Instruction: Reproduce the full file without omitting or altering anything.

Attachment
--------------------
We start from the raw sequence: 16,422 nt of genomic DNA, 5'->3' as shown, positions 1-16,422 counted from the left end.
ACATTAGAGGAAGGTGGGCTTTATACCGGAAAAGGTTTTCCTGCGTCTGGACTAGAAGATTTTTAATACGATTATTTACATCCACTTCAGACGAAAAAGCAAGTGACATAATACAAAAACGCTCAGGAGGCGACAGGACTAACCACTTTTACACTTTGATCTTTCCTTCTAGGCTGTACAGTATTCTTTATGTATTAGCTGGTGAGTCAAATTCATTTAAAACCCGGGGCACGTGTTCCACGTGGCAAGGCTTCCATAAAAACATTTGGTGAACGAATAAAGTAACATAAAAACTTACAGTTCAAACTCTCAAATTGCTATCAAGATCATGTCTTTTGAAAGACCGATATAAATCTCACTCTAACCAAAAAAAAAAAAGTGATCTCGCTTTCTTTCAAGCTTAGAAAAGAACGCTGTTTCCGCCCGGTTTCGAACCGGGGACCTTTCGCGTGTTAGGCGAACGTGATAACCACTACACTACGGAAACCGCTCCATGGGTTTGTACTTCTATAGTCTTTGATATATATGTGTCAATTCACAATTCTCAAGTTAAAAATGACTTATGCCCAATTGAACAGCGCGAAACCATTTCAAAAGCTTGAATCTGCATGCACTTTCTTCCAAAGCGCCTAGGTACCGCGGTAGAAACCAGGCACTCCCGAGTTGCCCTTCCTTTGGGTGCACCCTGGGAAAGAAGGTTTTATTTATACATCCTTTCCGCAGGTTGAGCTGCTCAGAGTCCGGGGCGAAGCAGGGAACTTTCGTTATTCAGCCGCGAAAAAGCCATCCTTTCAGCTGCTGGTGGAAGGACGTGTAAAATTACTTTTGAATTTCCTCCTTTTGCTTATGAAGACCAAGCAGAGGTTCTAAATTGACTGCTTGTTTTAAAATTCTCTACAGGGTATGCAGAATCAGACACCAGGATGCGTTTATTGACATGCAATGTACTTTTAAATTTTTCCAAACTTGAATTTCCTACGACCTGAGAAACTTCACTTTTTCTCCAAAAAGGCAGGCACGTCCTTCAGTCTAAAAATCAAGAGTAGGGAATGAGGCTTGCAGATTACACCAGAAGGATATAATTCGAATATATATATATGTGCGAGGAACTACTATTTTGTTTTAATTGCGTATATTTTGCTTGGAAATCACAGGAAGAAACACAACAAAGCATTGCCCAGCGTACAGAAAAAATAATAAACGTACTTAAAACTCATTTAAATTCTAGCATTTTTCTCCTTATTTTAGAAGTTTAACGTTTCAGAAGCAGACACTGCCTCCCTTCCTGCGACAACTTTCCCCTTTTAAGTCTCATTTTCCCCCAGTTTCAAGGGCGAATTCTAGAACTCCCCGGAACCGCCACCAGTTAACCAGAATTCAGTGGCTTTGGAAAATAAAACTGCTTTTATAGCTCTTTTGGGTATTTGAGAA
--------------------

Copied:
We start from the raw sequence: 16,422 nt of genomic DNA, 5'->3' as shown, positions 1-16,422 counted from the left end.
ACATTAGAGGAAGGTGGGCTTTATACCGGAAAAGGTTTTCCTGCGTCTGGACTAGAAGATTTTTAATACGATTATTTACATCCACTTCAGACGAAAAAGCAAGTGACATAATACAAAAACGCTCAGGAGGCGACAGGACTAACCACTTTTACACTTTGATCTTTCCTTCTAGGCTGTACAGTATTCTTTATGTATTAGCTGGTGAGTCAAATTCATTTAAAACCCGGGGCACGTGTTCCACGTGGCAAGGCTTCCATAAAAACATTTGGTGAACGAATAAAGTAACATAAAAACTTACAGTTCAAACTCTCAAATTGCTATCAAGATCATGTCTTTTGAAAGACCGATATAAATCTCACTCTAACCAAAAAAAAAAAAGTGATCTCGCTTTCTTTCAAGCTTAGAAAAGAACGCTGTTTCCGCCCGGTTTCGAACCGGGGACCTTTCGCGTGTTAGGCGAACGTGATAACCACTACACTACGGAAACCGCTCCATGGGTTTGTACTTCTATAGTCTTTGATATATATGTGTCAATTCACAATTCTCAAGTTAAAAATGACTTATGCCCAATTGAACAGCGCGAAACCATTTCAAAAGCTTGAATCTGCATGCACTTTCTTCCAAAGCGCCTAGGTACCGCGGTAGAAACCAGGCACTCCCGAGTTGCCCTTCCTTTGGGTGCACCCTGGGAAAGAAGGTTTTATTTATACATCCTTTCCGCAGGTTGAGCTGCTCAGAGTCCGGGGCGAAGCAGGGAACTTTCGTTATTCAGCCGCGAAAAAGCCATCCTTTCAGCTGCTGGTGGAAGGACGTGTAAAATTACTTTTGAATTTCCTCCTTTTGCTTATGAAGACCAAGCAGAGGTTCTAAATTGACTGCTTGTTTTAAAATTCTCTACAGGGTATGCAGAATCAGACACCAGGATGCGTTTATTGACATGCAATGTACTTTTAAATTTTTCCAAACTTGAATTTCCTACGACCTGAGAAACTTCACTTTTTCTCCAAAAAGGCAGGCACGTCCTTCAGTCTAAAAATCAAGAGTAGGGAATGAGGCTTGCAGATTACACCAGAAGGATATAATTCGAATATATATATATGTGCGAGGAACTACTATTTTGTTTTAATTGCGTATATTTTGCTTGGAAATCACAGGAAGAAACACAACAAAGCATTGCCCAGCGTACAGAAAAAATAATAAACGTACTTAAAACTCATTTAAATTCTAGCATTTTTCTCCTTATTTTAGAAGTTTAACGTTTCAGAAGCAGACACTGCCTCCCTTCCTGCGACAACTTTCCCCTTTTAAGTCTCATTTTCCCCCAGTTTCAAGGGCGAATTCTAGAACTCCCCGGAACCGCCACCAGTTAACCAGAATTCAGTGGCTTTGGAAAATAAAACTGCTTTTATAGCTCTTTTGGGTATTTGAGAA